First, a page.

Shizuka, my Shizuka. If Grandmother Sky is good, this finds you sitting on your throne, eating far too many sweets, and complaining about all the meetings you must attend.

My apologies for the awful calligraphy. I know you are shaking your head even as you read this, saying something about my brushstrokes not being decisive enough.

That starts a few pages from the actual beginning of the story. Actually . . . this is a good technique. At least, for me it seems to counter some of the immediate recoil I otherwise experience when faced with second person, or monologue first person addressed to the reader, or whatever you’d call this. The point is, the conceit of putting the story into a letter that’s read after the fact does work better for me than not having this kind of framing. Interesting! I didn’t realize adding a frame would help me accept this style, but apparently it might.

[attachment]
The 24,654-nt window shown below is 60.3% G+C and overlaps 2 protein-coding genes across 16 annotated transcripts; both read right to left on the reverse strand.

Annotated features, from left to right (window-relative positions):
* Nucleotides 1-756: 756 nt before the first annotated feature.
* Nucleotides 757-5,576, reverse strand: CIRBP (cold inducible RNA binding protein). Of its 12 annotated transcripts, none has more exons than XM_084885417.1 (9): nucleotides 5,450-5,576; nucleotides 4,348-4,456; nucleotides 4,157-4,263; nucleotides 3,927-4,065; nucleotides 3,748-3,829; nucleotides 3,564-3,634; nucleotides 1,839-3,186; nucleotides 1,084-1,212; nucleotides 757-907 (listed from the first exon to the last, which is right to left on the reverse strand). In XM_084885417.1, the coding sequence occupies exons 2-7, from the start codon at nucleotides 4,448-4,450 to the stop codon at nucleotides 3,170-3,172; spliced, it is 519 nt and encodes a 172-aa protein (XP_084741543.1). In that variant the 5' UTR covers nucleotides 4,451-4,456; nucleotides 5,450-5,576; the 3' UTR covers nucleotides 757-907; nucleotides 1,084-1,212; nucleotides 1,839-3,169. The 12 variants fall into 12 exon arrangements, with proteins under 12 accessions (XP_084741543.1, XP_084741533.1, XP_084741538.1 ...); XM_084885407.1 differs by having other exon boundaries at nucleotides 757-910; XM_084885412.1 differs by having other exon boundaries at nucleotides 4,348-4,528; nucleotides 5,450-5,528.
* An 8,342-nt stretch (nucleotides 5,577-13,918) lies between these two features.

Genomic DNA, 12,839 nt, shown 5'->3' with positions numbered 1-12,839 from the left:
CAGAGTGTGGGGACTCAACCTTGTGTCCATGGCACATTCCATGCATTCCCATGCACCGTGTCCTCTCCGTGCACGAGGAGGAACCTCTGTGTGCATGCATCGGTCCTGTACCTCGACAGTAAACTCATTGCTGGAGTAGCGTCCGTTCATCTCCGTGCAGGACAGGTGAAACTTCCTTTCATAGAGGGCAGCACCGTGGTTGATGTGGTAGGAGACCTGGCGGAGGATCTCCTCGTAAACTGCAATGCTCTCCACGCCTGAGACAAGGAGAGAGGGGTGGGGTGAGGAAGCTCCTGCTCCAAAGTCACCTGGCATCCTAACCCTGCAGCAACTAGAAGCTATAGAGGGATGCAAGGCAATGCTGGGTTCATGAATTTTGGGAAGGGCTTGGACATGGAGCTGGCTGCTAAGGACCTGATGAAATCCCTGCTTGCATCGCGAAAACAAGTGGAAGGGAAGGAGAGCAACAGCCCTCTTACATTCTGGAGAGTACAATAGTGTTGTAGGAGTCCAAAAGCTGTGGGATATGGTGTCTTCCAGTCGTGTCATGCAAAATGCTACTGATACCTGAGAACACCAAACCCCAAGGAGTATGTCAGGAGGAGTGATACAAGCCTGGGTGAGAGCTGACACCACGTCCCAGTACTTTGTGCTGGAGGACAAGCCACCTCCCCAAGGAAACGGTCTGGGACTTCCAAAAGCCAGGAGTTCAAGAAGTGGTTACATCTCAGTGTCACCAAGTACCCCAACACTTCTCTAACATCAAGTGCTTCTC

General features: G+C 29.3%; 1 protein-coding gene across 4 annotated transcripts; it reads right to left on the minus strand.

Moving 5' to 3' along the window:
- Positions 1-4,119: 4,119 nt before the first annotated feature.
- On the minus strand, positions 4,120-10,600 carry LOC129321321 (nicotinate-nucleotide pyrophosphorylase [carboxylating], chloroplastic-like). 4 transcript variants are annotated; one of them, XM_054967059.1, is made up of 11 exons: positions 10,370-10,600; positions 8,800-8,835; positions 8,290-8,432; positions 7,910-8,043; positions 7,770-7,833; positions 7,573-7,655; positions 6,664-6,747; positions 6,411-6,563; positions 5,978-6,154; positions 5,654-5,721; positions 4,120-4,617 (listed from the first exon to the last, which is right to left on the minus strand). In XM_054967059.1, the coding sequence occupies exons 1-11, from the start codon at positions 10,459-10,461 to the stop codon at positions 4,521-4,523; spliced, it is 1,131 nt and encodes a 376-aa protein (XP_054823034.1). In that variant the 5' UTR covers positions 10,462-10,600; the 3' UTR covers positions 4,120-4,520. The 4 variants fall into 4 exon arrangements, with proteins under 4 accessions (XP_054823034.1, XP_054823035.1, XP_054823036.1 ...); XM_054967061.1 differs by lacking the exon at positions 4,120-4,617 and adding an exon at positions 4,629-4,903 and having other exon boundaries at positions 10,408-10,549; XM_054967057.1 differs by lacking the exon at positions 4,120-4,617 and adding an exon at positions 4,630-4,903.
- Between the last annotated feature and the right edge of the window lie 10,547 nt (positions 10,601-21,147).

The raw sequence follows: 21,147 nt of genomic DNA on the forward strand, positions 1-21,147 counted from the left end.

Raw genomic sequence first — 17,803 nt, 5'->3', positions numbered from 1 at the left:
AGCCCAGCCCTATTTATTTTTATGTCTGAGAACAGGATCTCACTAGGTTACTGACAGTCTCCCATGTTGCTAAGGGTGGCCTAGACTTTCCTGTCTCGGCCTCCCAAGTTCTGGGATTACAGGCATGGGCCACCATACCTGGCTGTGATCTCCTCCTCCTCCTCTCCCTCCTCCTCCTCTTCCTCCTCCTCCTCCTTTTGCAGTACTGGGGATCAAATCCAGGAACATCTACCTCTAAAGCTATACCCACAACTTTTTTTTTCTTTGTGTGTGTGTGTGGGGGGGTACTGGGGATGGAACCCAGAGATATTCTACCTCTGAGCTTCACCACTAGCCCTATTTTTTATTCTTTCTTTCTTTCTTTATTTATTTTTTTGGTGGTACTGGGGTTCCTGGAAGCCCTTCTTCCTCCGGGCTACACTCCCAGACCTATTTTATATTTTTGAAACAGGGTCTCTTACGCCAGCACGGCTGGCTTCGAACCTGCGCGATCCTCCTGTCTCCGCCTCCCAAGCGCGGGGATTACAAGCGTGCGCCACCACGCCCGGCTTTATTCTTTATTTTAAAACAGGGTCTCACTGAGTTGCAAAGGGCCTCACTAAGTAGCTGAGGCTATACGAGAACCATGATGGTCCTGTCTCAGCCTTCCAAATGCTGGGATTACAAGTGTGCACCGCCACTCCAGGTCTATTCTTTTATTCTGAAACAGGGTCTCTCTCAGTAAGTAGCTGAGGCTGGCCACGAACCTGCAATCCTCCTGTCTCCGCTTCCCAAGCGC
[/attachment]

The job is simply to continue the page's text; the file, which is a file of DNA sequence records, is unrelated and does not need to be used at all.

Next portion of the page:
Let’s see, what else —

9. This is How You Lose the Time War by Max Gladstone and Amal El-Mohtar

10. Redshirts by John Scalzi — the codas at the end. True. I’d forgotten about those.

11. Acceptance by Jeff VanderMeer

12. You by Austin Grossman

A few of these sound sort of interesting. I’ve heard a lot about the Gladstone/El-Mohtar book, but (a) time travel is somewhat to moderately repellent to me as a trope, and now (b) self-conscious choices of second-person or second-person-adjacent styles are moderately to very repellent as a style, so … if any of you have read this book and love it, let me know. Otherwise no matter how much people rave about it, I’m unlikely to try it myself.

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10 Comments Second person

  1. Mary Anderson

    Warchild by Karin Lowachee starts in second person perspective. It’s almost a device the narrator uses to distance himself from a traumatic event. It’s initially disconcerting as a reader but on consideration becomes organic. The story also moves between present and past tense as the narrator accommodates and learns to deal with life in extreme situations. In outline, the story seems very dark but the characters are very compelling and the culture is fascinating.